"So why in god's name is it the 'Japanese GRAND THEFT AUTO'?"
Somewhere between the release of GTA3 and now, I feel the concept of an "open-world design" has become so synonymous with the GTA series, that we have collectively completely forgotten that this design has been around for decades. I mean no disrespect for Rockstar, in my personal opinion they have nearly almost perfected and understand the open-world design blueprints better than most developers.
The problem is that any notion of an open-world environment brings up reminders of Grand Theft Auto. It's problematic because GTA isn't just open-world game, but also has a very liberal sandbox addition to it's core design: Giving you a bunch of tools to mess around with the world dynamically, aka: Deciding if it would be fun to jump on the hood of car with a rocket-launcher and redecorate a lane of traffic.
Reading complaint's specifically about L.A. Noire's core design not being similar, gives an immediate gut-reaction of concern and confusion. If you're on the fence wondering if you can just kill anything with a shotgun in this game, and you haven't read a preview, review, or one of the many developer made video's explaining how the game works, let me take this time to explain in very subtle detail the context of this game's design:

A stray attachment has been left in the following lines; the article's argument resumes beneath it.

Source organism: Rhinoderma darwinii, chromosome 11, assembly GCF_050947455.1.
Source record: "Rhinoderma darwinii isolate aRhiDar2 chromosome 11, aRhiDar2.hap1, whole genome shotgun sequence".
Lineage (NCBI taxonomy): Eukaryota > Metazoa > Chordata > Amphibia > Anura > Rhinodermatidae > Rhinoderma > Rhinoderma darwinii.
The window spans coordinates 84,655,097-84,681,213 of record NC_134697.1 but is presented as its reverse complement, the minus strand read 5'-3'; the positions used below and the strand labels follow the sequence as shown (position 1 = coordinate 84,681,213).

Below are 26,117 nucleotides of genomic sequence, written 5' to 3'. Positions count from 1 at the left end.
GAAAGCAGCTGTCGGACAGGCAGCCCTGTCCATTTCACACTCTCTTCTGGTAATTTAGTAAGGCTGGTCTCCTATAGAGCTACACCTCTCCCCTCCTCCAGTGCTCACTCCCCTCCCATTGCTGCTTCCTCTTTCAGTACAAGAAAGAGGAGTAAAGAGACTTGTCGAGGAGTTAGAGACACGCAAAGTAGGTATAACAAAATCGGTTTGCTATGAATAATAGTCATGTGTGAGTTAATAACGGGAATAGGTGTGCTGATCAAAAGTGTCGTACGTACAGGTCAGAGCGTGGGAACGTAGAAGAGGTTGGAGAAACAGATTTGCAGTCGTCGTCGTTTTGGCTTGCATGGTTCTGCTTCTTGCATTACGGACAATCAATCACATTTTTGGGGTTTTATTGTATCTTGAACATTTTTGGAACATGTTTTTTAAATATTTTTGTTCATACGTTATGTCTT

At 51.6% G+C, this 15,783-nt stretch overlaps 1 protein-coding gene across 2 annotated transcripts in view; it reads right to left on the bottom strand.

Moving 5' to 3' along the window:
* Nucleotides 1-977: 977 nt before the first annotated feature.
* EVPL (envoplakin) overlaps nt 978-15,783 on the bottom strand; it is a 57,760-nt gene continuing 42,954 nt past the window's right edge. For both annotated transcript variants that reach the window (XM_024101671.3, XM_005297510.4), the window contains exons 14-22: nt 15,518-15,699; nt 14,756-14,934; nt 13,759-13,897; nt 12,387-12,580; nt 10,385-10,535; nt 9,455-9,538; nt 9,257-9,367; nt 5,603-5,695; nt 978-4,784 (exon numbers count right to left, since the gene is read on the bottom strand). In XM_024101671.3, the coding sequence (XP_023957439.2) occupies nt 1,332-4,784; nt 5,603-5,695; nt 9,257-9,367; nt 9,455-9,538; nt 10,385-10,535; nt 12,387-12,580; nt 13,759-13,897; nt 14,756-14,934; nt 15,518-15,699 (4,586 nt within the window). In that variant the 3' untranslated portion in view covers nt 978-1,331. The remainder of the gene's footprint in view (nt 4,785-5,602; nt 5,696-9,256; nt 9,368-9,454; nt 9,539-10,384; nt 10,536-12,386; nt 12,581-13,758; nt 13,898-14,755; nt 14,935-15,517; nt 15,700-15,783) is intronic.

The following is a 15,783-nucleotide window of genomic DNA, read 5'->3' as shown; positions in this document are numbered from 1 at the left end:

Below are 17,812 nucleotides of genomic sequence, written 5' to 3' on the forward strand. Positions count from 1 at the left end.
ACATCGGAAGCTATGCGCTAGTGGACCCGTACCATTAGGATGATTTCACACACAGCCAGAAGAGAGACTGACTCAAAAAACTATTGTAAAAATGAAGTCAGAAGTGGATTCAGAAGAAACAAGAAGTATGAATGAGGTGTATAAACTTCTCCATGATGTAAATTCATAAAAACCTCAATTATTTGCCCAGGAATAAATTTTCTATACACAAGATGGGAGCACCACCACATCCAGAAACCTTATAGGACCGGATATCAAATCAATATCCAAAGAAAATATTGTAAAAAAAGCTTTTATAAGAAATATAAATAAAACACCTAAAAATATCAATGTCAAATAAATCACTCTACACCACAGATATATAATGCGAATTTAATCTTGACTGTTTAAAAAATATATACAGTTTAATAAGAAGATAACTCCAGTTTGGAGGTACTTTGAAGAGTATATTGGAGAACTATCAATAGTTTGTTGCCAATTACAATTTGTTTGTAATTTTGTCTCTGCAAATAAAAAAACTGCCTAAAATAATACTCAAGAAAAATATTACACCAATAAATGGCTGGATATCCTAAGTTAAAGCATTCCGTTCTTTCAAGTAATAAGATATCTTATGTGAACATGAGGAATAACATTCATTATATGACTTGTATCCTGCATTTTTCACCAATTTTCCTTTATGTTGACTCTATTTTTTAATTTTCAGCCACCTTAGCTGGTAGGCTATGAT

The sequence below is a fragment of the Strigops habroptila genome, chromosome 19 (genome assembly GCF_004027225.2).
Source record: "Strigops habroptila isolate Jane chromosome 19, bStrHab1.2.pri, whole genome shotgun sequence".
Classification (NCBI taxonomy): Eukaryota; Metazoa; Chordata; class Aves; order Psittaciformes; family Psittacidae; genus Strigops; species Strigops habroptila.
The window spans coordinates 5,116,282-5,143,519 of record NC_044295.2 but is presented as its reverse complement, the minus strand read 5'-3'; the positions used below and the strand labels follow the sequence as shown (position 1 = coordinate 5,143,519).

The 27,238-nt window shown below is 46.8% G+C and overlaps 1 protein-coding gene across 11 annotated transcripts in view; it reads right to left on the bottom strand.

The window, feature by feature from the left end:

L.A. NOIRE IS AN ADVENTURE GAME.Yeah, it's an adventure game.
Those game's where you pick up items and junk. Those games that you talk to people, and don't shoot guys.
I have the impression, that a game should be categorized on the vast majority of it's design. While you do get into many fire-fights in L.A. Noire, it's not a shooter. A vast majority of your time is scrounging crime-scenes for clues and interviewing people. The mechanics for a large majority of the game, like most adventure games, are not immediate. It's slow, methodically put-together, and is very accommodating if you screw-up.
In fact, you really can't screw-up. So those who do not enjoy receiving the penalty for an adventure game, can sit back and relax that their experience will not be halted. It's design that requires you to think, but ironically you don't have to.
There's a part of me that thinks that L.A. Noire play's almost like a veiled product. The front cover has "Rockstar Games Present's" emblazoned like a spot-light of an auto-sale. It's only on the back where you see the small icon for actual developer Team Bondi. While it's easy to harp on people for not taking the time to research their gaming investments, I don't necessarily blame them for walking in and expecting GTA from something that has virtually no interest in being GTA.